1. Hi RKast,

      the post relates to “HTTP blended with peering across private group” in fact the OMA-URI: ./Vendor/MSFT/Policy/Config/DeliveryOptimization/DODownloadMode=2 is exactly the option “HTTP blended with peering across private group”. So you can build a Servicing ring in Intune under Software Updates and choose “HTTP blended with peering across private group”. It the same as the OMA-URI. Then you only need to configure DOGroupIdSource to use the DHCP Option if you like.

      0 – HTTP only, no peering.
      1 (default) – HTTP blended with peering behind the same NAT.
      2 – HTTP blended with peering across a private group. Peering occurs on devices in the same Active Directory Site (if it exists) or the same domain by default. When this option is selected, peering will cross NATs. To create a custom group use Group ID in combination with Mode 2.
      3 – HTTP blended with Internet peering.
      99 – Simple download mode with no peering. Delivery Optimization downloads using HTTP only and does not attempt to contact the Delivery Optimization cloud services. Added in Windows 10, version 1607.
      100 – Bypass mode. Do not use Delivery Optimization and use BITS instead. Added in Windows 10, version 1607.

      hope this helps.


  2. Hi Oliver,

    i cannot find the right CSP policy to set : limit how much bandwidth is used for uploading updates to other pcs on the internet
    Is this not available yet?

  3. Excellent article. However, running into one issue where the GUID defined on DHCP Scope Options 234 is not getting written to the Win 10 1803 Ent computer’s registry. Does not look like its querying the DHCP. In GPO, I set Download Mode to 2 and GroupID Source to 3 which successfully pushed down to the client and written to its registry. Any pointers would greatly be appreciated.

    1. Hey Derrick,

      the DHCP option ID request for GroupID does not write the received value in the registry. The value is queried for all requests, so roaming clients get the new GUID in a new DHCP scope. You can analyse the DO Logs if the client uses the DO Group ID.
      use this: Get-DeliveryOptimizationLog | where Message -Match ‘GroupId’
      The output should get you an indicator if a GroupId is used. Sadly the GroupId is encoded so you can’t match it to the GroupId in your DHCP scope.


  4. Thank you very much Oliver! I did look at the logs and what really confused me was that the GroupId in logs did not match what was set on the DHCP Scope Options 234. Thanks for clarifying that encoded GroupId displays on the logs. I’m following you on Twitter now!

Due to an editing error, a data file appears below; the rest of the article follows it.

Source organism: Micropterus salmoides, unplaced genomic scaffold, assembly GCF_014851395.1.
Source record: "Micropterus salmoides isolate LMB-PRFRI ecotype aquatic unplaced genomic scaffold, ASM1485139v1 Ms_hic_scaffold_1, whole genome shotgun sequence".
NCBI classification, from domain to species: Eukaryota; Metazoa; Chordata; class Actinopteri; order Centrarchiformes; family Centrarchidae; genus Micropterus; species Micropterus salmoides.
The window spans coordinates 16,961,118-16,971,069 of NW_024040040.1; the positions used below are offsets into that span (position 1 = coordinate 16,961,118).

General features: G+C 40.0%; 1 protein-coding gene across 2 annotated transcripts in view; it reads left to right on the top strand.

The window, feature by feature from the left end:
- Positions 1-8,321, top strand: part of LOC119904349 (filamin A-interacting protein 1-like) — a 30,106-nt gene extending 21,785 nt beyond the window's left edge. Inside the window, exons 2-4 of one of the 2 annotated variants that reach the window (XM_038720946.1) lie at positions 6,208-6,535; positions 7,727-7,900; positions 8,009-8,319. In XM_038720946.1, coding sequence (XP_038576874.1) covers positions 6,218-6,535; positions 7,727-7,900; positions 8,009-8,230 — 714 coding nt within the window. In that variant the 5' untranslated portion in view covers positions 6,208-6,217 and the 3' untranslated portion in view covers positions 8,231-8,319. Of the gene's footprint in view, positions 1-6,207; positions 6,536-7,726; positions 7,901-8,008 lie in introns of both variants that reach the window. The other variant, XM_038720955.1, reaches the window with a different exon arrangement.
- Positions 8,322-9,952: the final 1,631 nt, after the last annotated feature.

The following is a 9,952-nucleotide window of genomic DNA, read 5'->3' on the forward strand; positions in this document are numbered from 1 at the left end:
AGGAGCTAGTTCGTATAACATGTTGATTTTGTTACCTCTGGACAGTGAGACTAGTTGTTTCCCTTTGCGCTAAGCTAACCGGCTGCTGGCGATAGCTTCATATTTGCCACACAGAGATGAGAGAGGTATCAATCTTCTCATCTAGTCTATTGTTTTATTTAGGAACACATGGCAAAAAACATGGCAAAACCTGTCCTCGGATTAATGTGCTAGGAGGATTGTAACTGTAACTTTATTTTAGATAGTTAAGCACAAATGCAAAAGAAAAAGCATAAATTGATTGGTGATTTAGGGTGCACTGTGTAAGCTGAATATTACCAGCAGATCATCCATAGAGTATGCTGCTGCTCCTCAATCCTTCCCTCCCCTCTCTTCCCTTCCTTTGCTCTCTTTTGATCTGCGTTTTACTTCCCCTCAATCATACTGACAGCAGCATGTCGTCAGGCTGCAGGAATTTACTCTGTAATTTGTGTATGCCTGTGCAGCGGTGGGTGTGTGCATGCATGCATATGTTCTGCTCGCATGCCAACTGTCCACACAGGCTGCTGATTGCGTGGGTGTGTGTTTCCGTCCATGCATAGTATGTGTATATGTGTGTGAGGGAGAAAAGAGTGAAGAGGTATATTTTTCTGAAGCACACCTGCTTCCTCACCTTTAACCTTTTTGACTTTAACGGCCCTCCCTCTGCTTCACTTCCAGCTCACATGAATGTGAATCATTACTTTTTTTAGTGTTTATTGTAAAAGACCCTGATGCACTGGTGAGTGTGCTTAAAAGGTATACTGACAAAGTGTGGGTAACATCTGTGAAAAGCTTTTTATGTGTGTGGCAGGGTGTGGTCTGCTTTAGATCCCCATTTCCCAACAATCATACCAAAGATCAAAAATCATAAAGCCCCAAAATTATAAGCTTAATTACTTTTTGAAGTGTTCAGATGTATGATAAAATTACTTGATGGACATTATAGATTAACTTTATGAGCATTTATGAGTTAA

1. Hi Ronald,

      Microsoft is using DO currently in the monthly Channel of Office 365 ProPlus. I suspect it to be integrated in the next semi-annual channel but this is not sure as there is no official announcement right now for it. Remember if you use the monthly channel you only have support for this version until the next monthly channel is released. So you are able to test it with monthly channel and you can track it in Windows Analytics under Update Compliance – Delivery Optimization. 👍


  5. Hi Oliver,
    I have a question about the GUIDs for the DHCP Scopes. Are the GUIDs generated automatically? Or do they need to be manually populated?
    The reason I’m asking is I’m trying to rationalise the comment you made

    “The custom group id delivered by DHCP for scoped devices will let us take control over the grouping. We can assign multiple DHCP scopes the same Group ID or different Group IDs. That’s how we build our device collections and control the peer 2 peer traffic even across NATs”

    Does the above comment mean that you manually made a GUID and assigned that same GUID to a set of DHCP Scopes that are on the same LAN?

    1. Hi Ivan,
      yes you create it manually and assign it to a DHCP scope. It is up to you to which scope you are assigning a different or the same GUID. That’s the way how you build you groups of devices which should belong in the same DO P2P group.

      Scope A -> GUID A
      Scope B -> GUID A
      Scope C -> GUID A
      Scope D -> GUID B

      in this example all devices in scopes a,b,c would get GUID A for DO and all devices in scope d would get GUID B.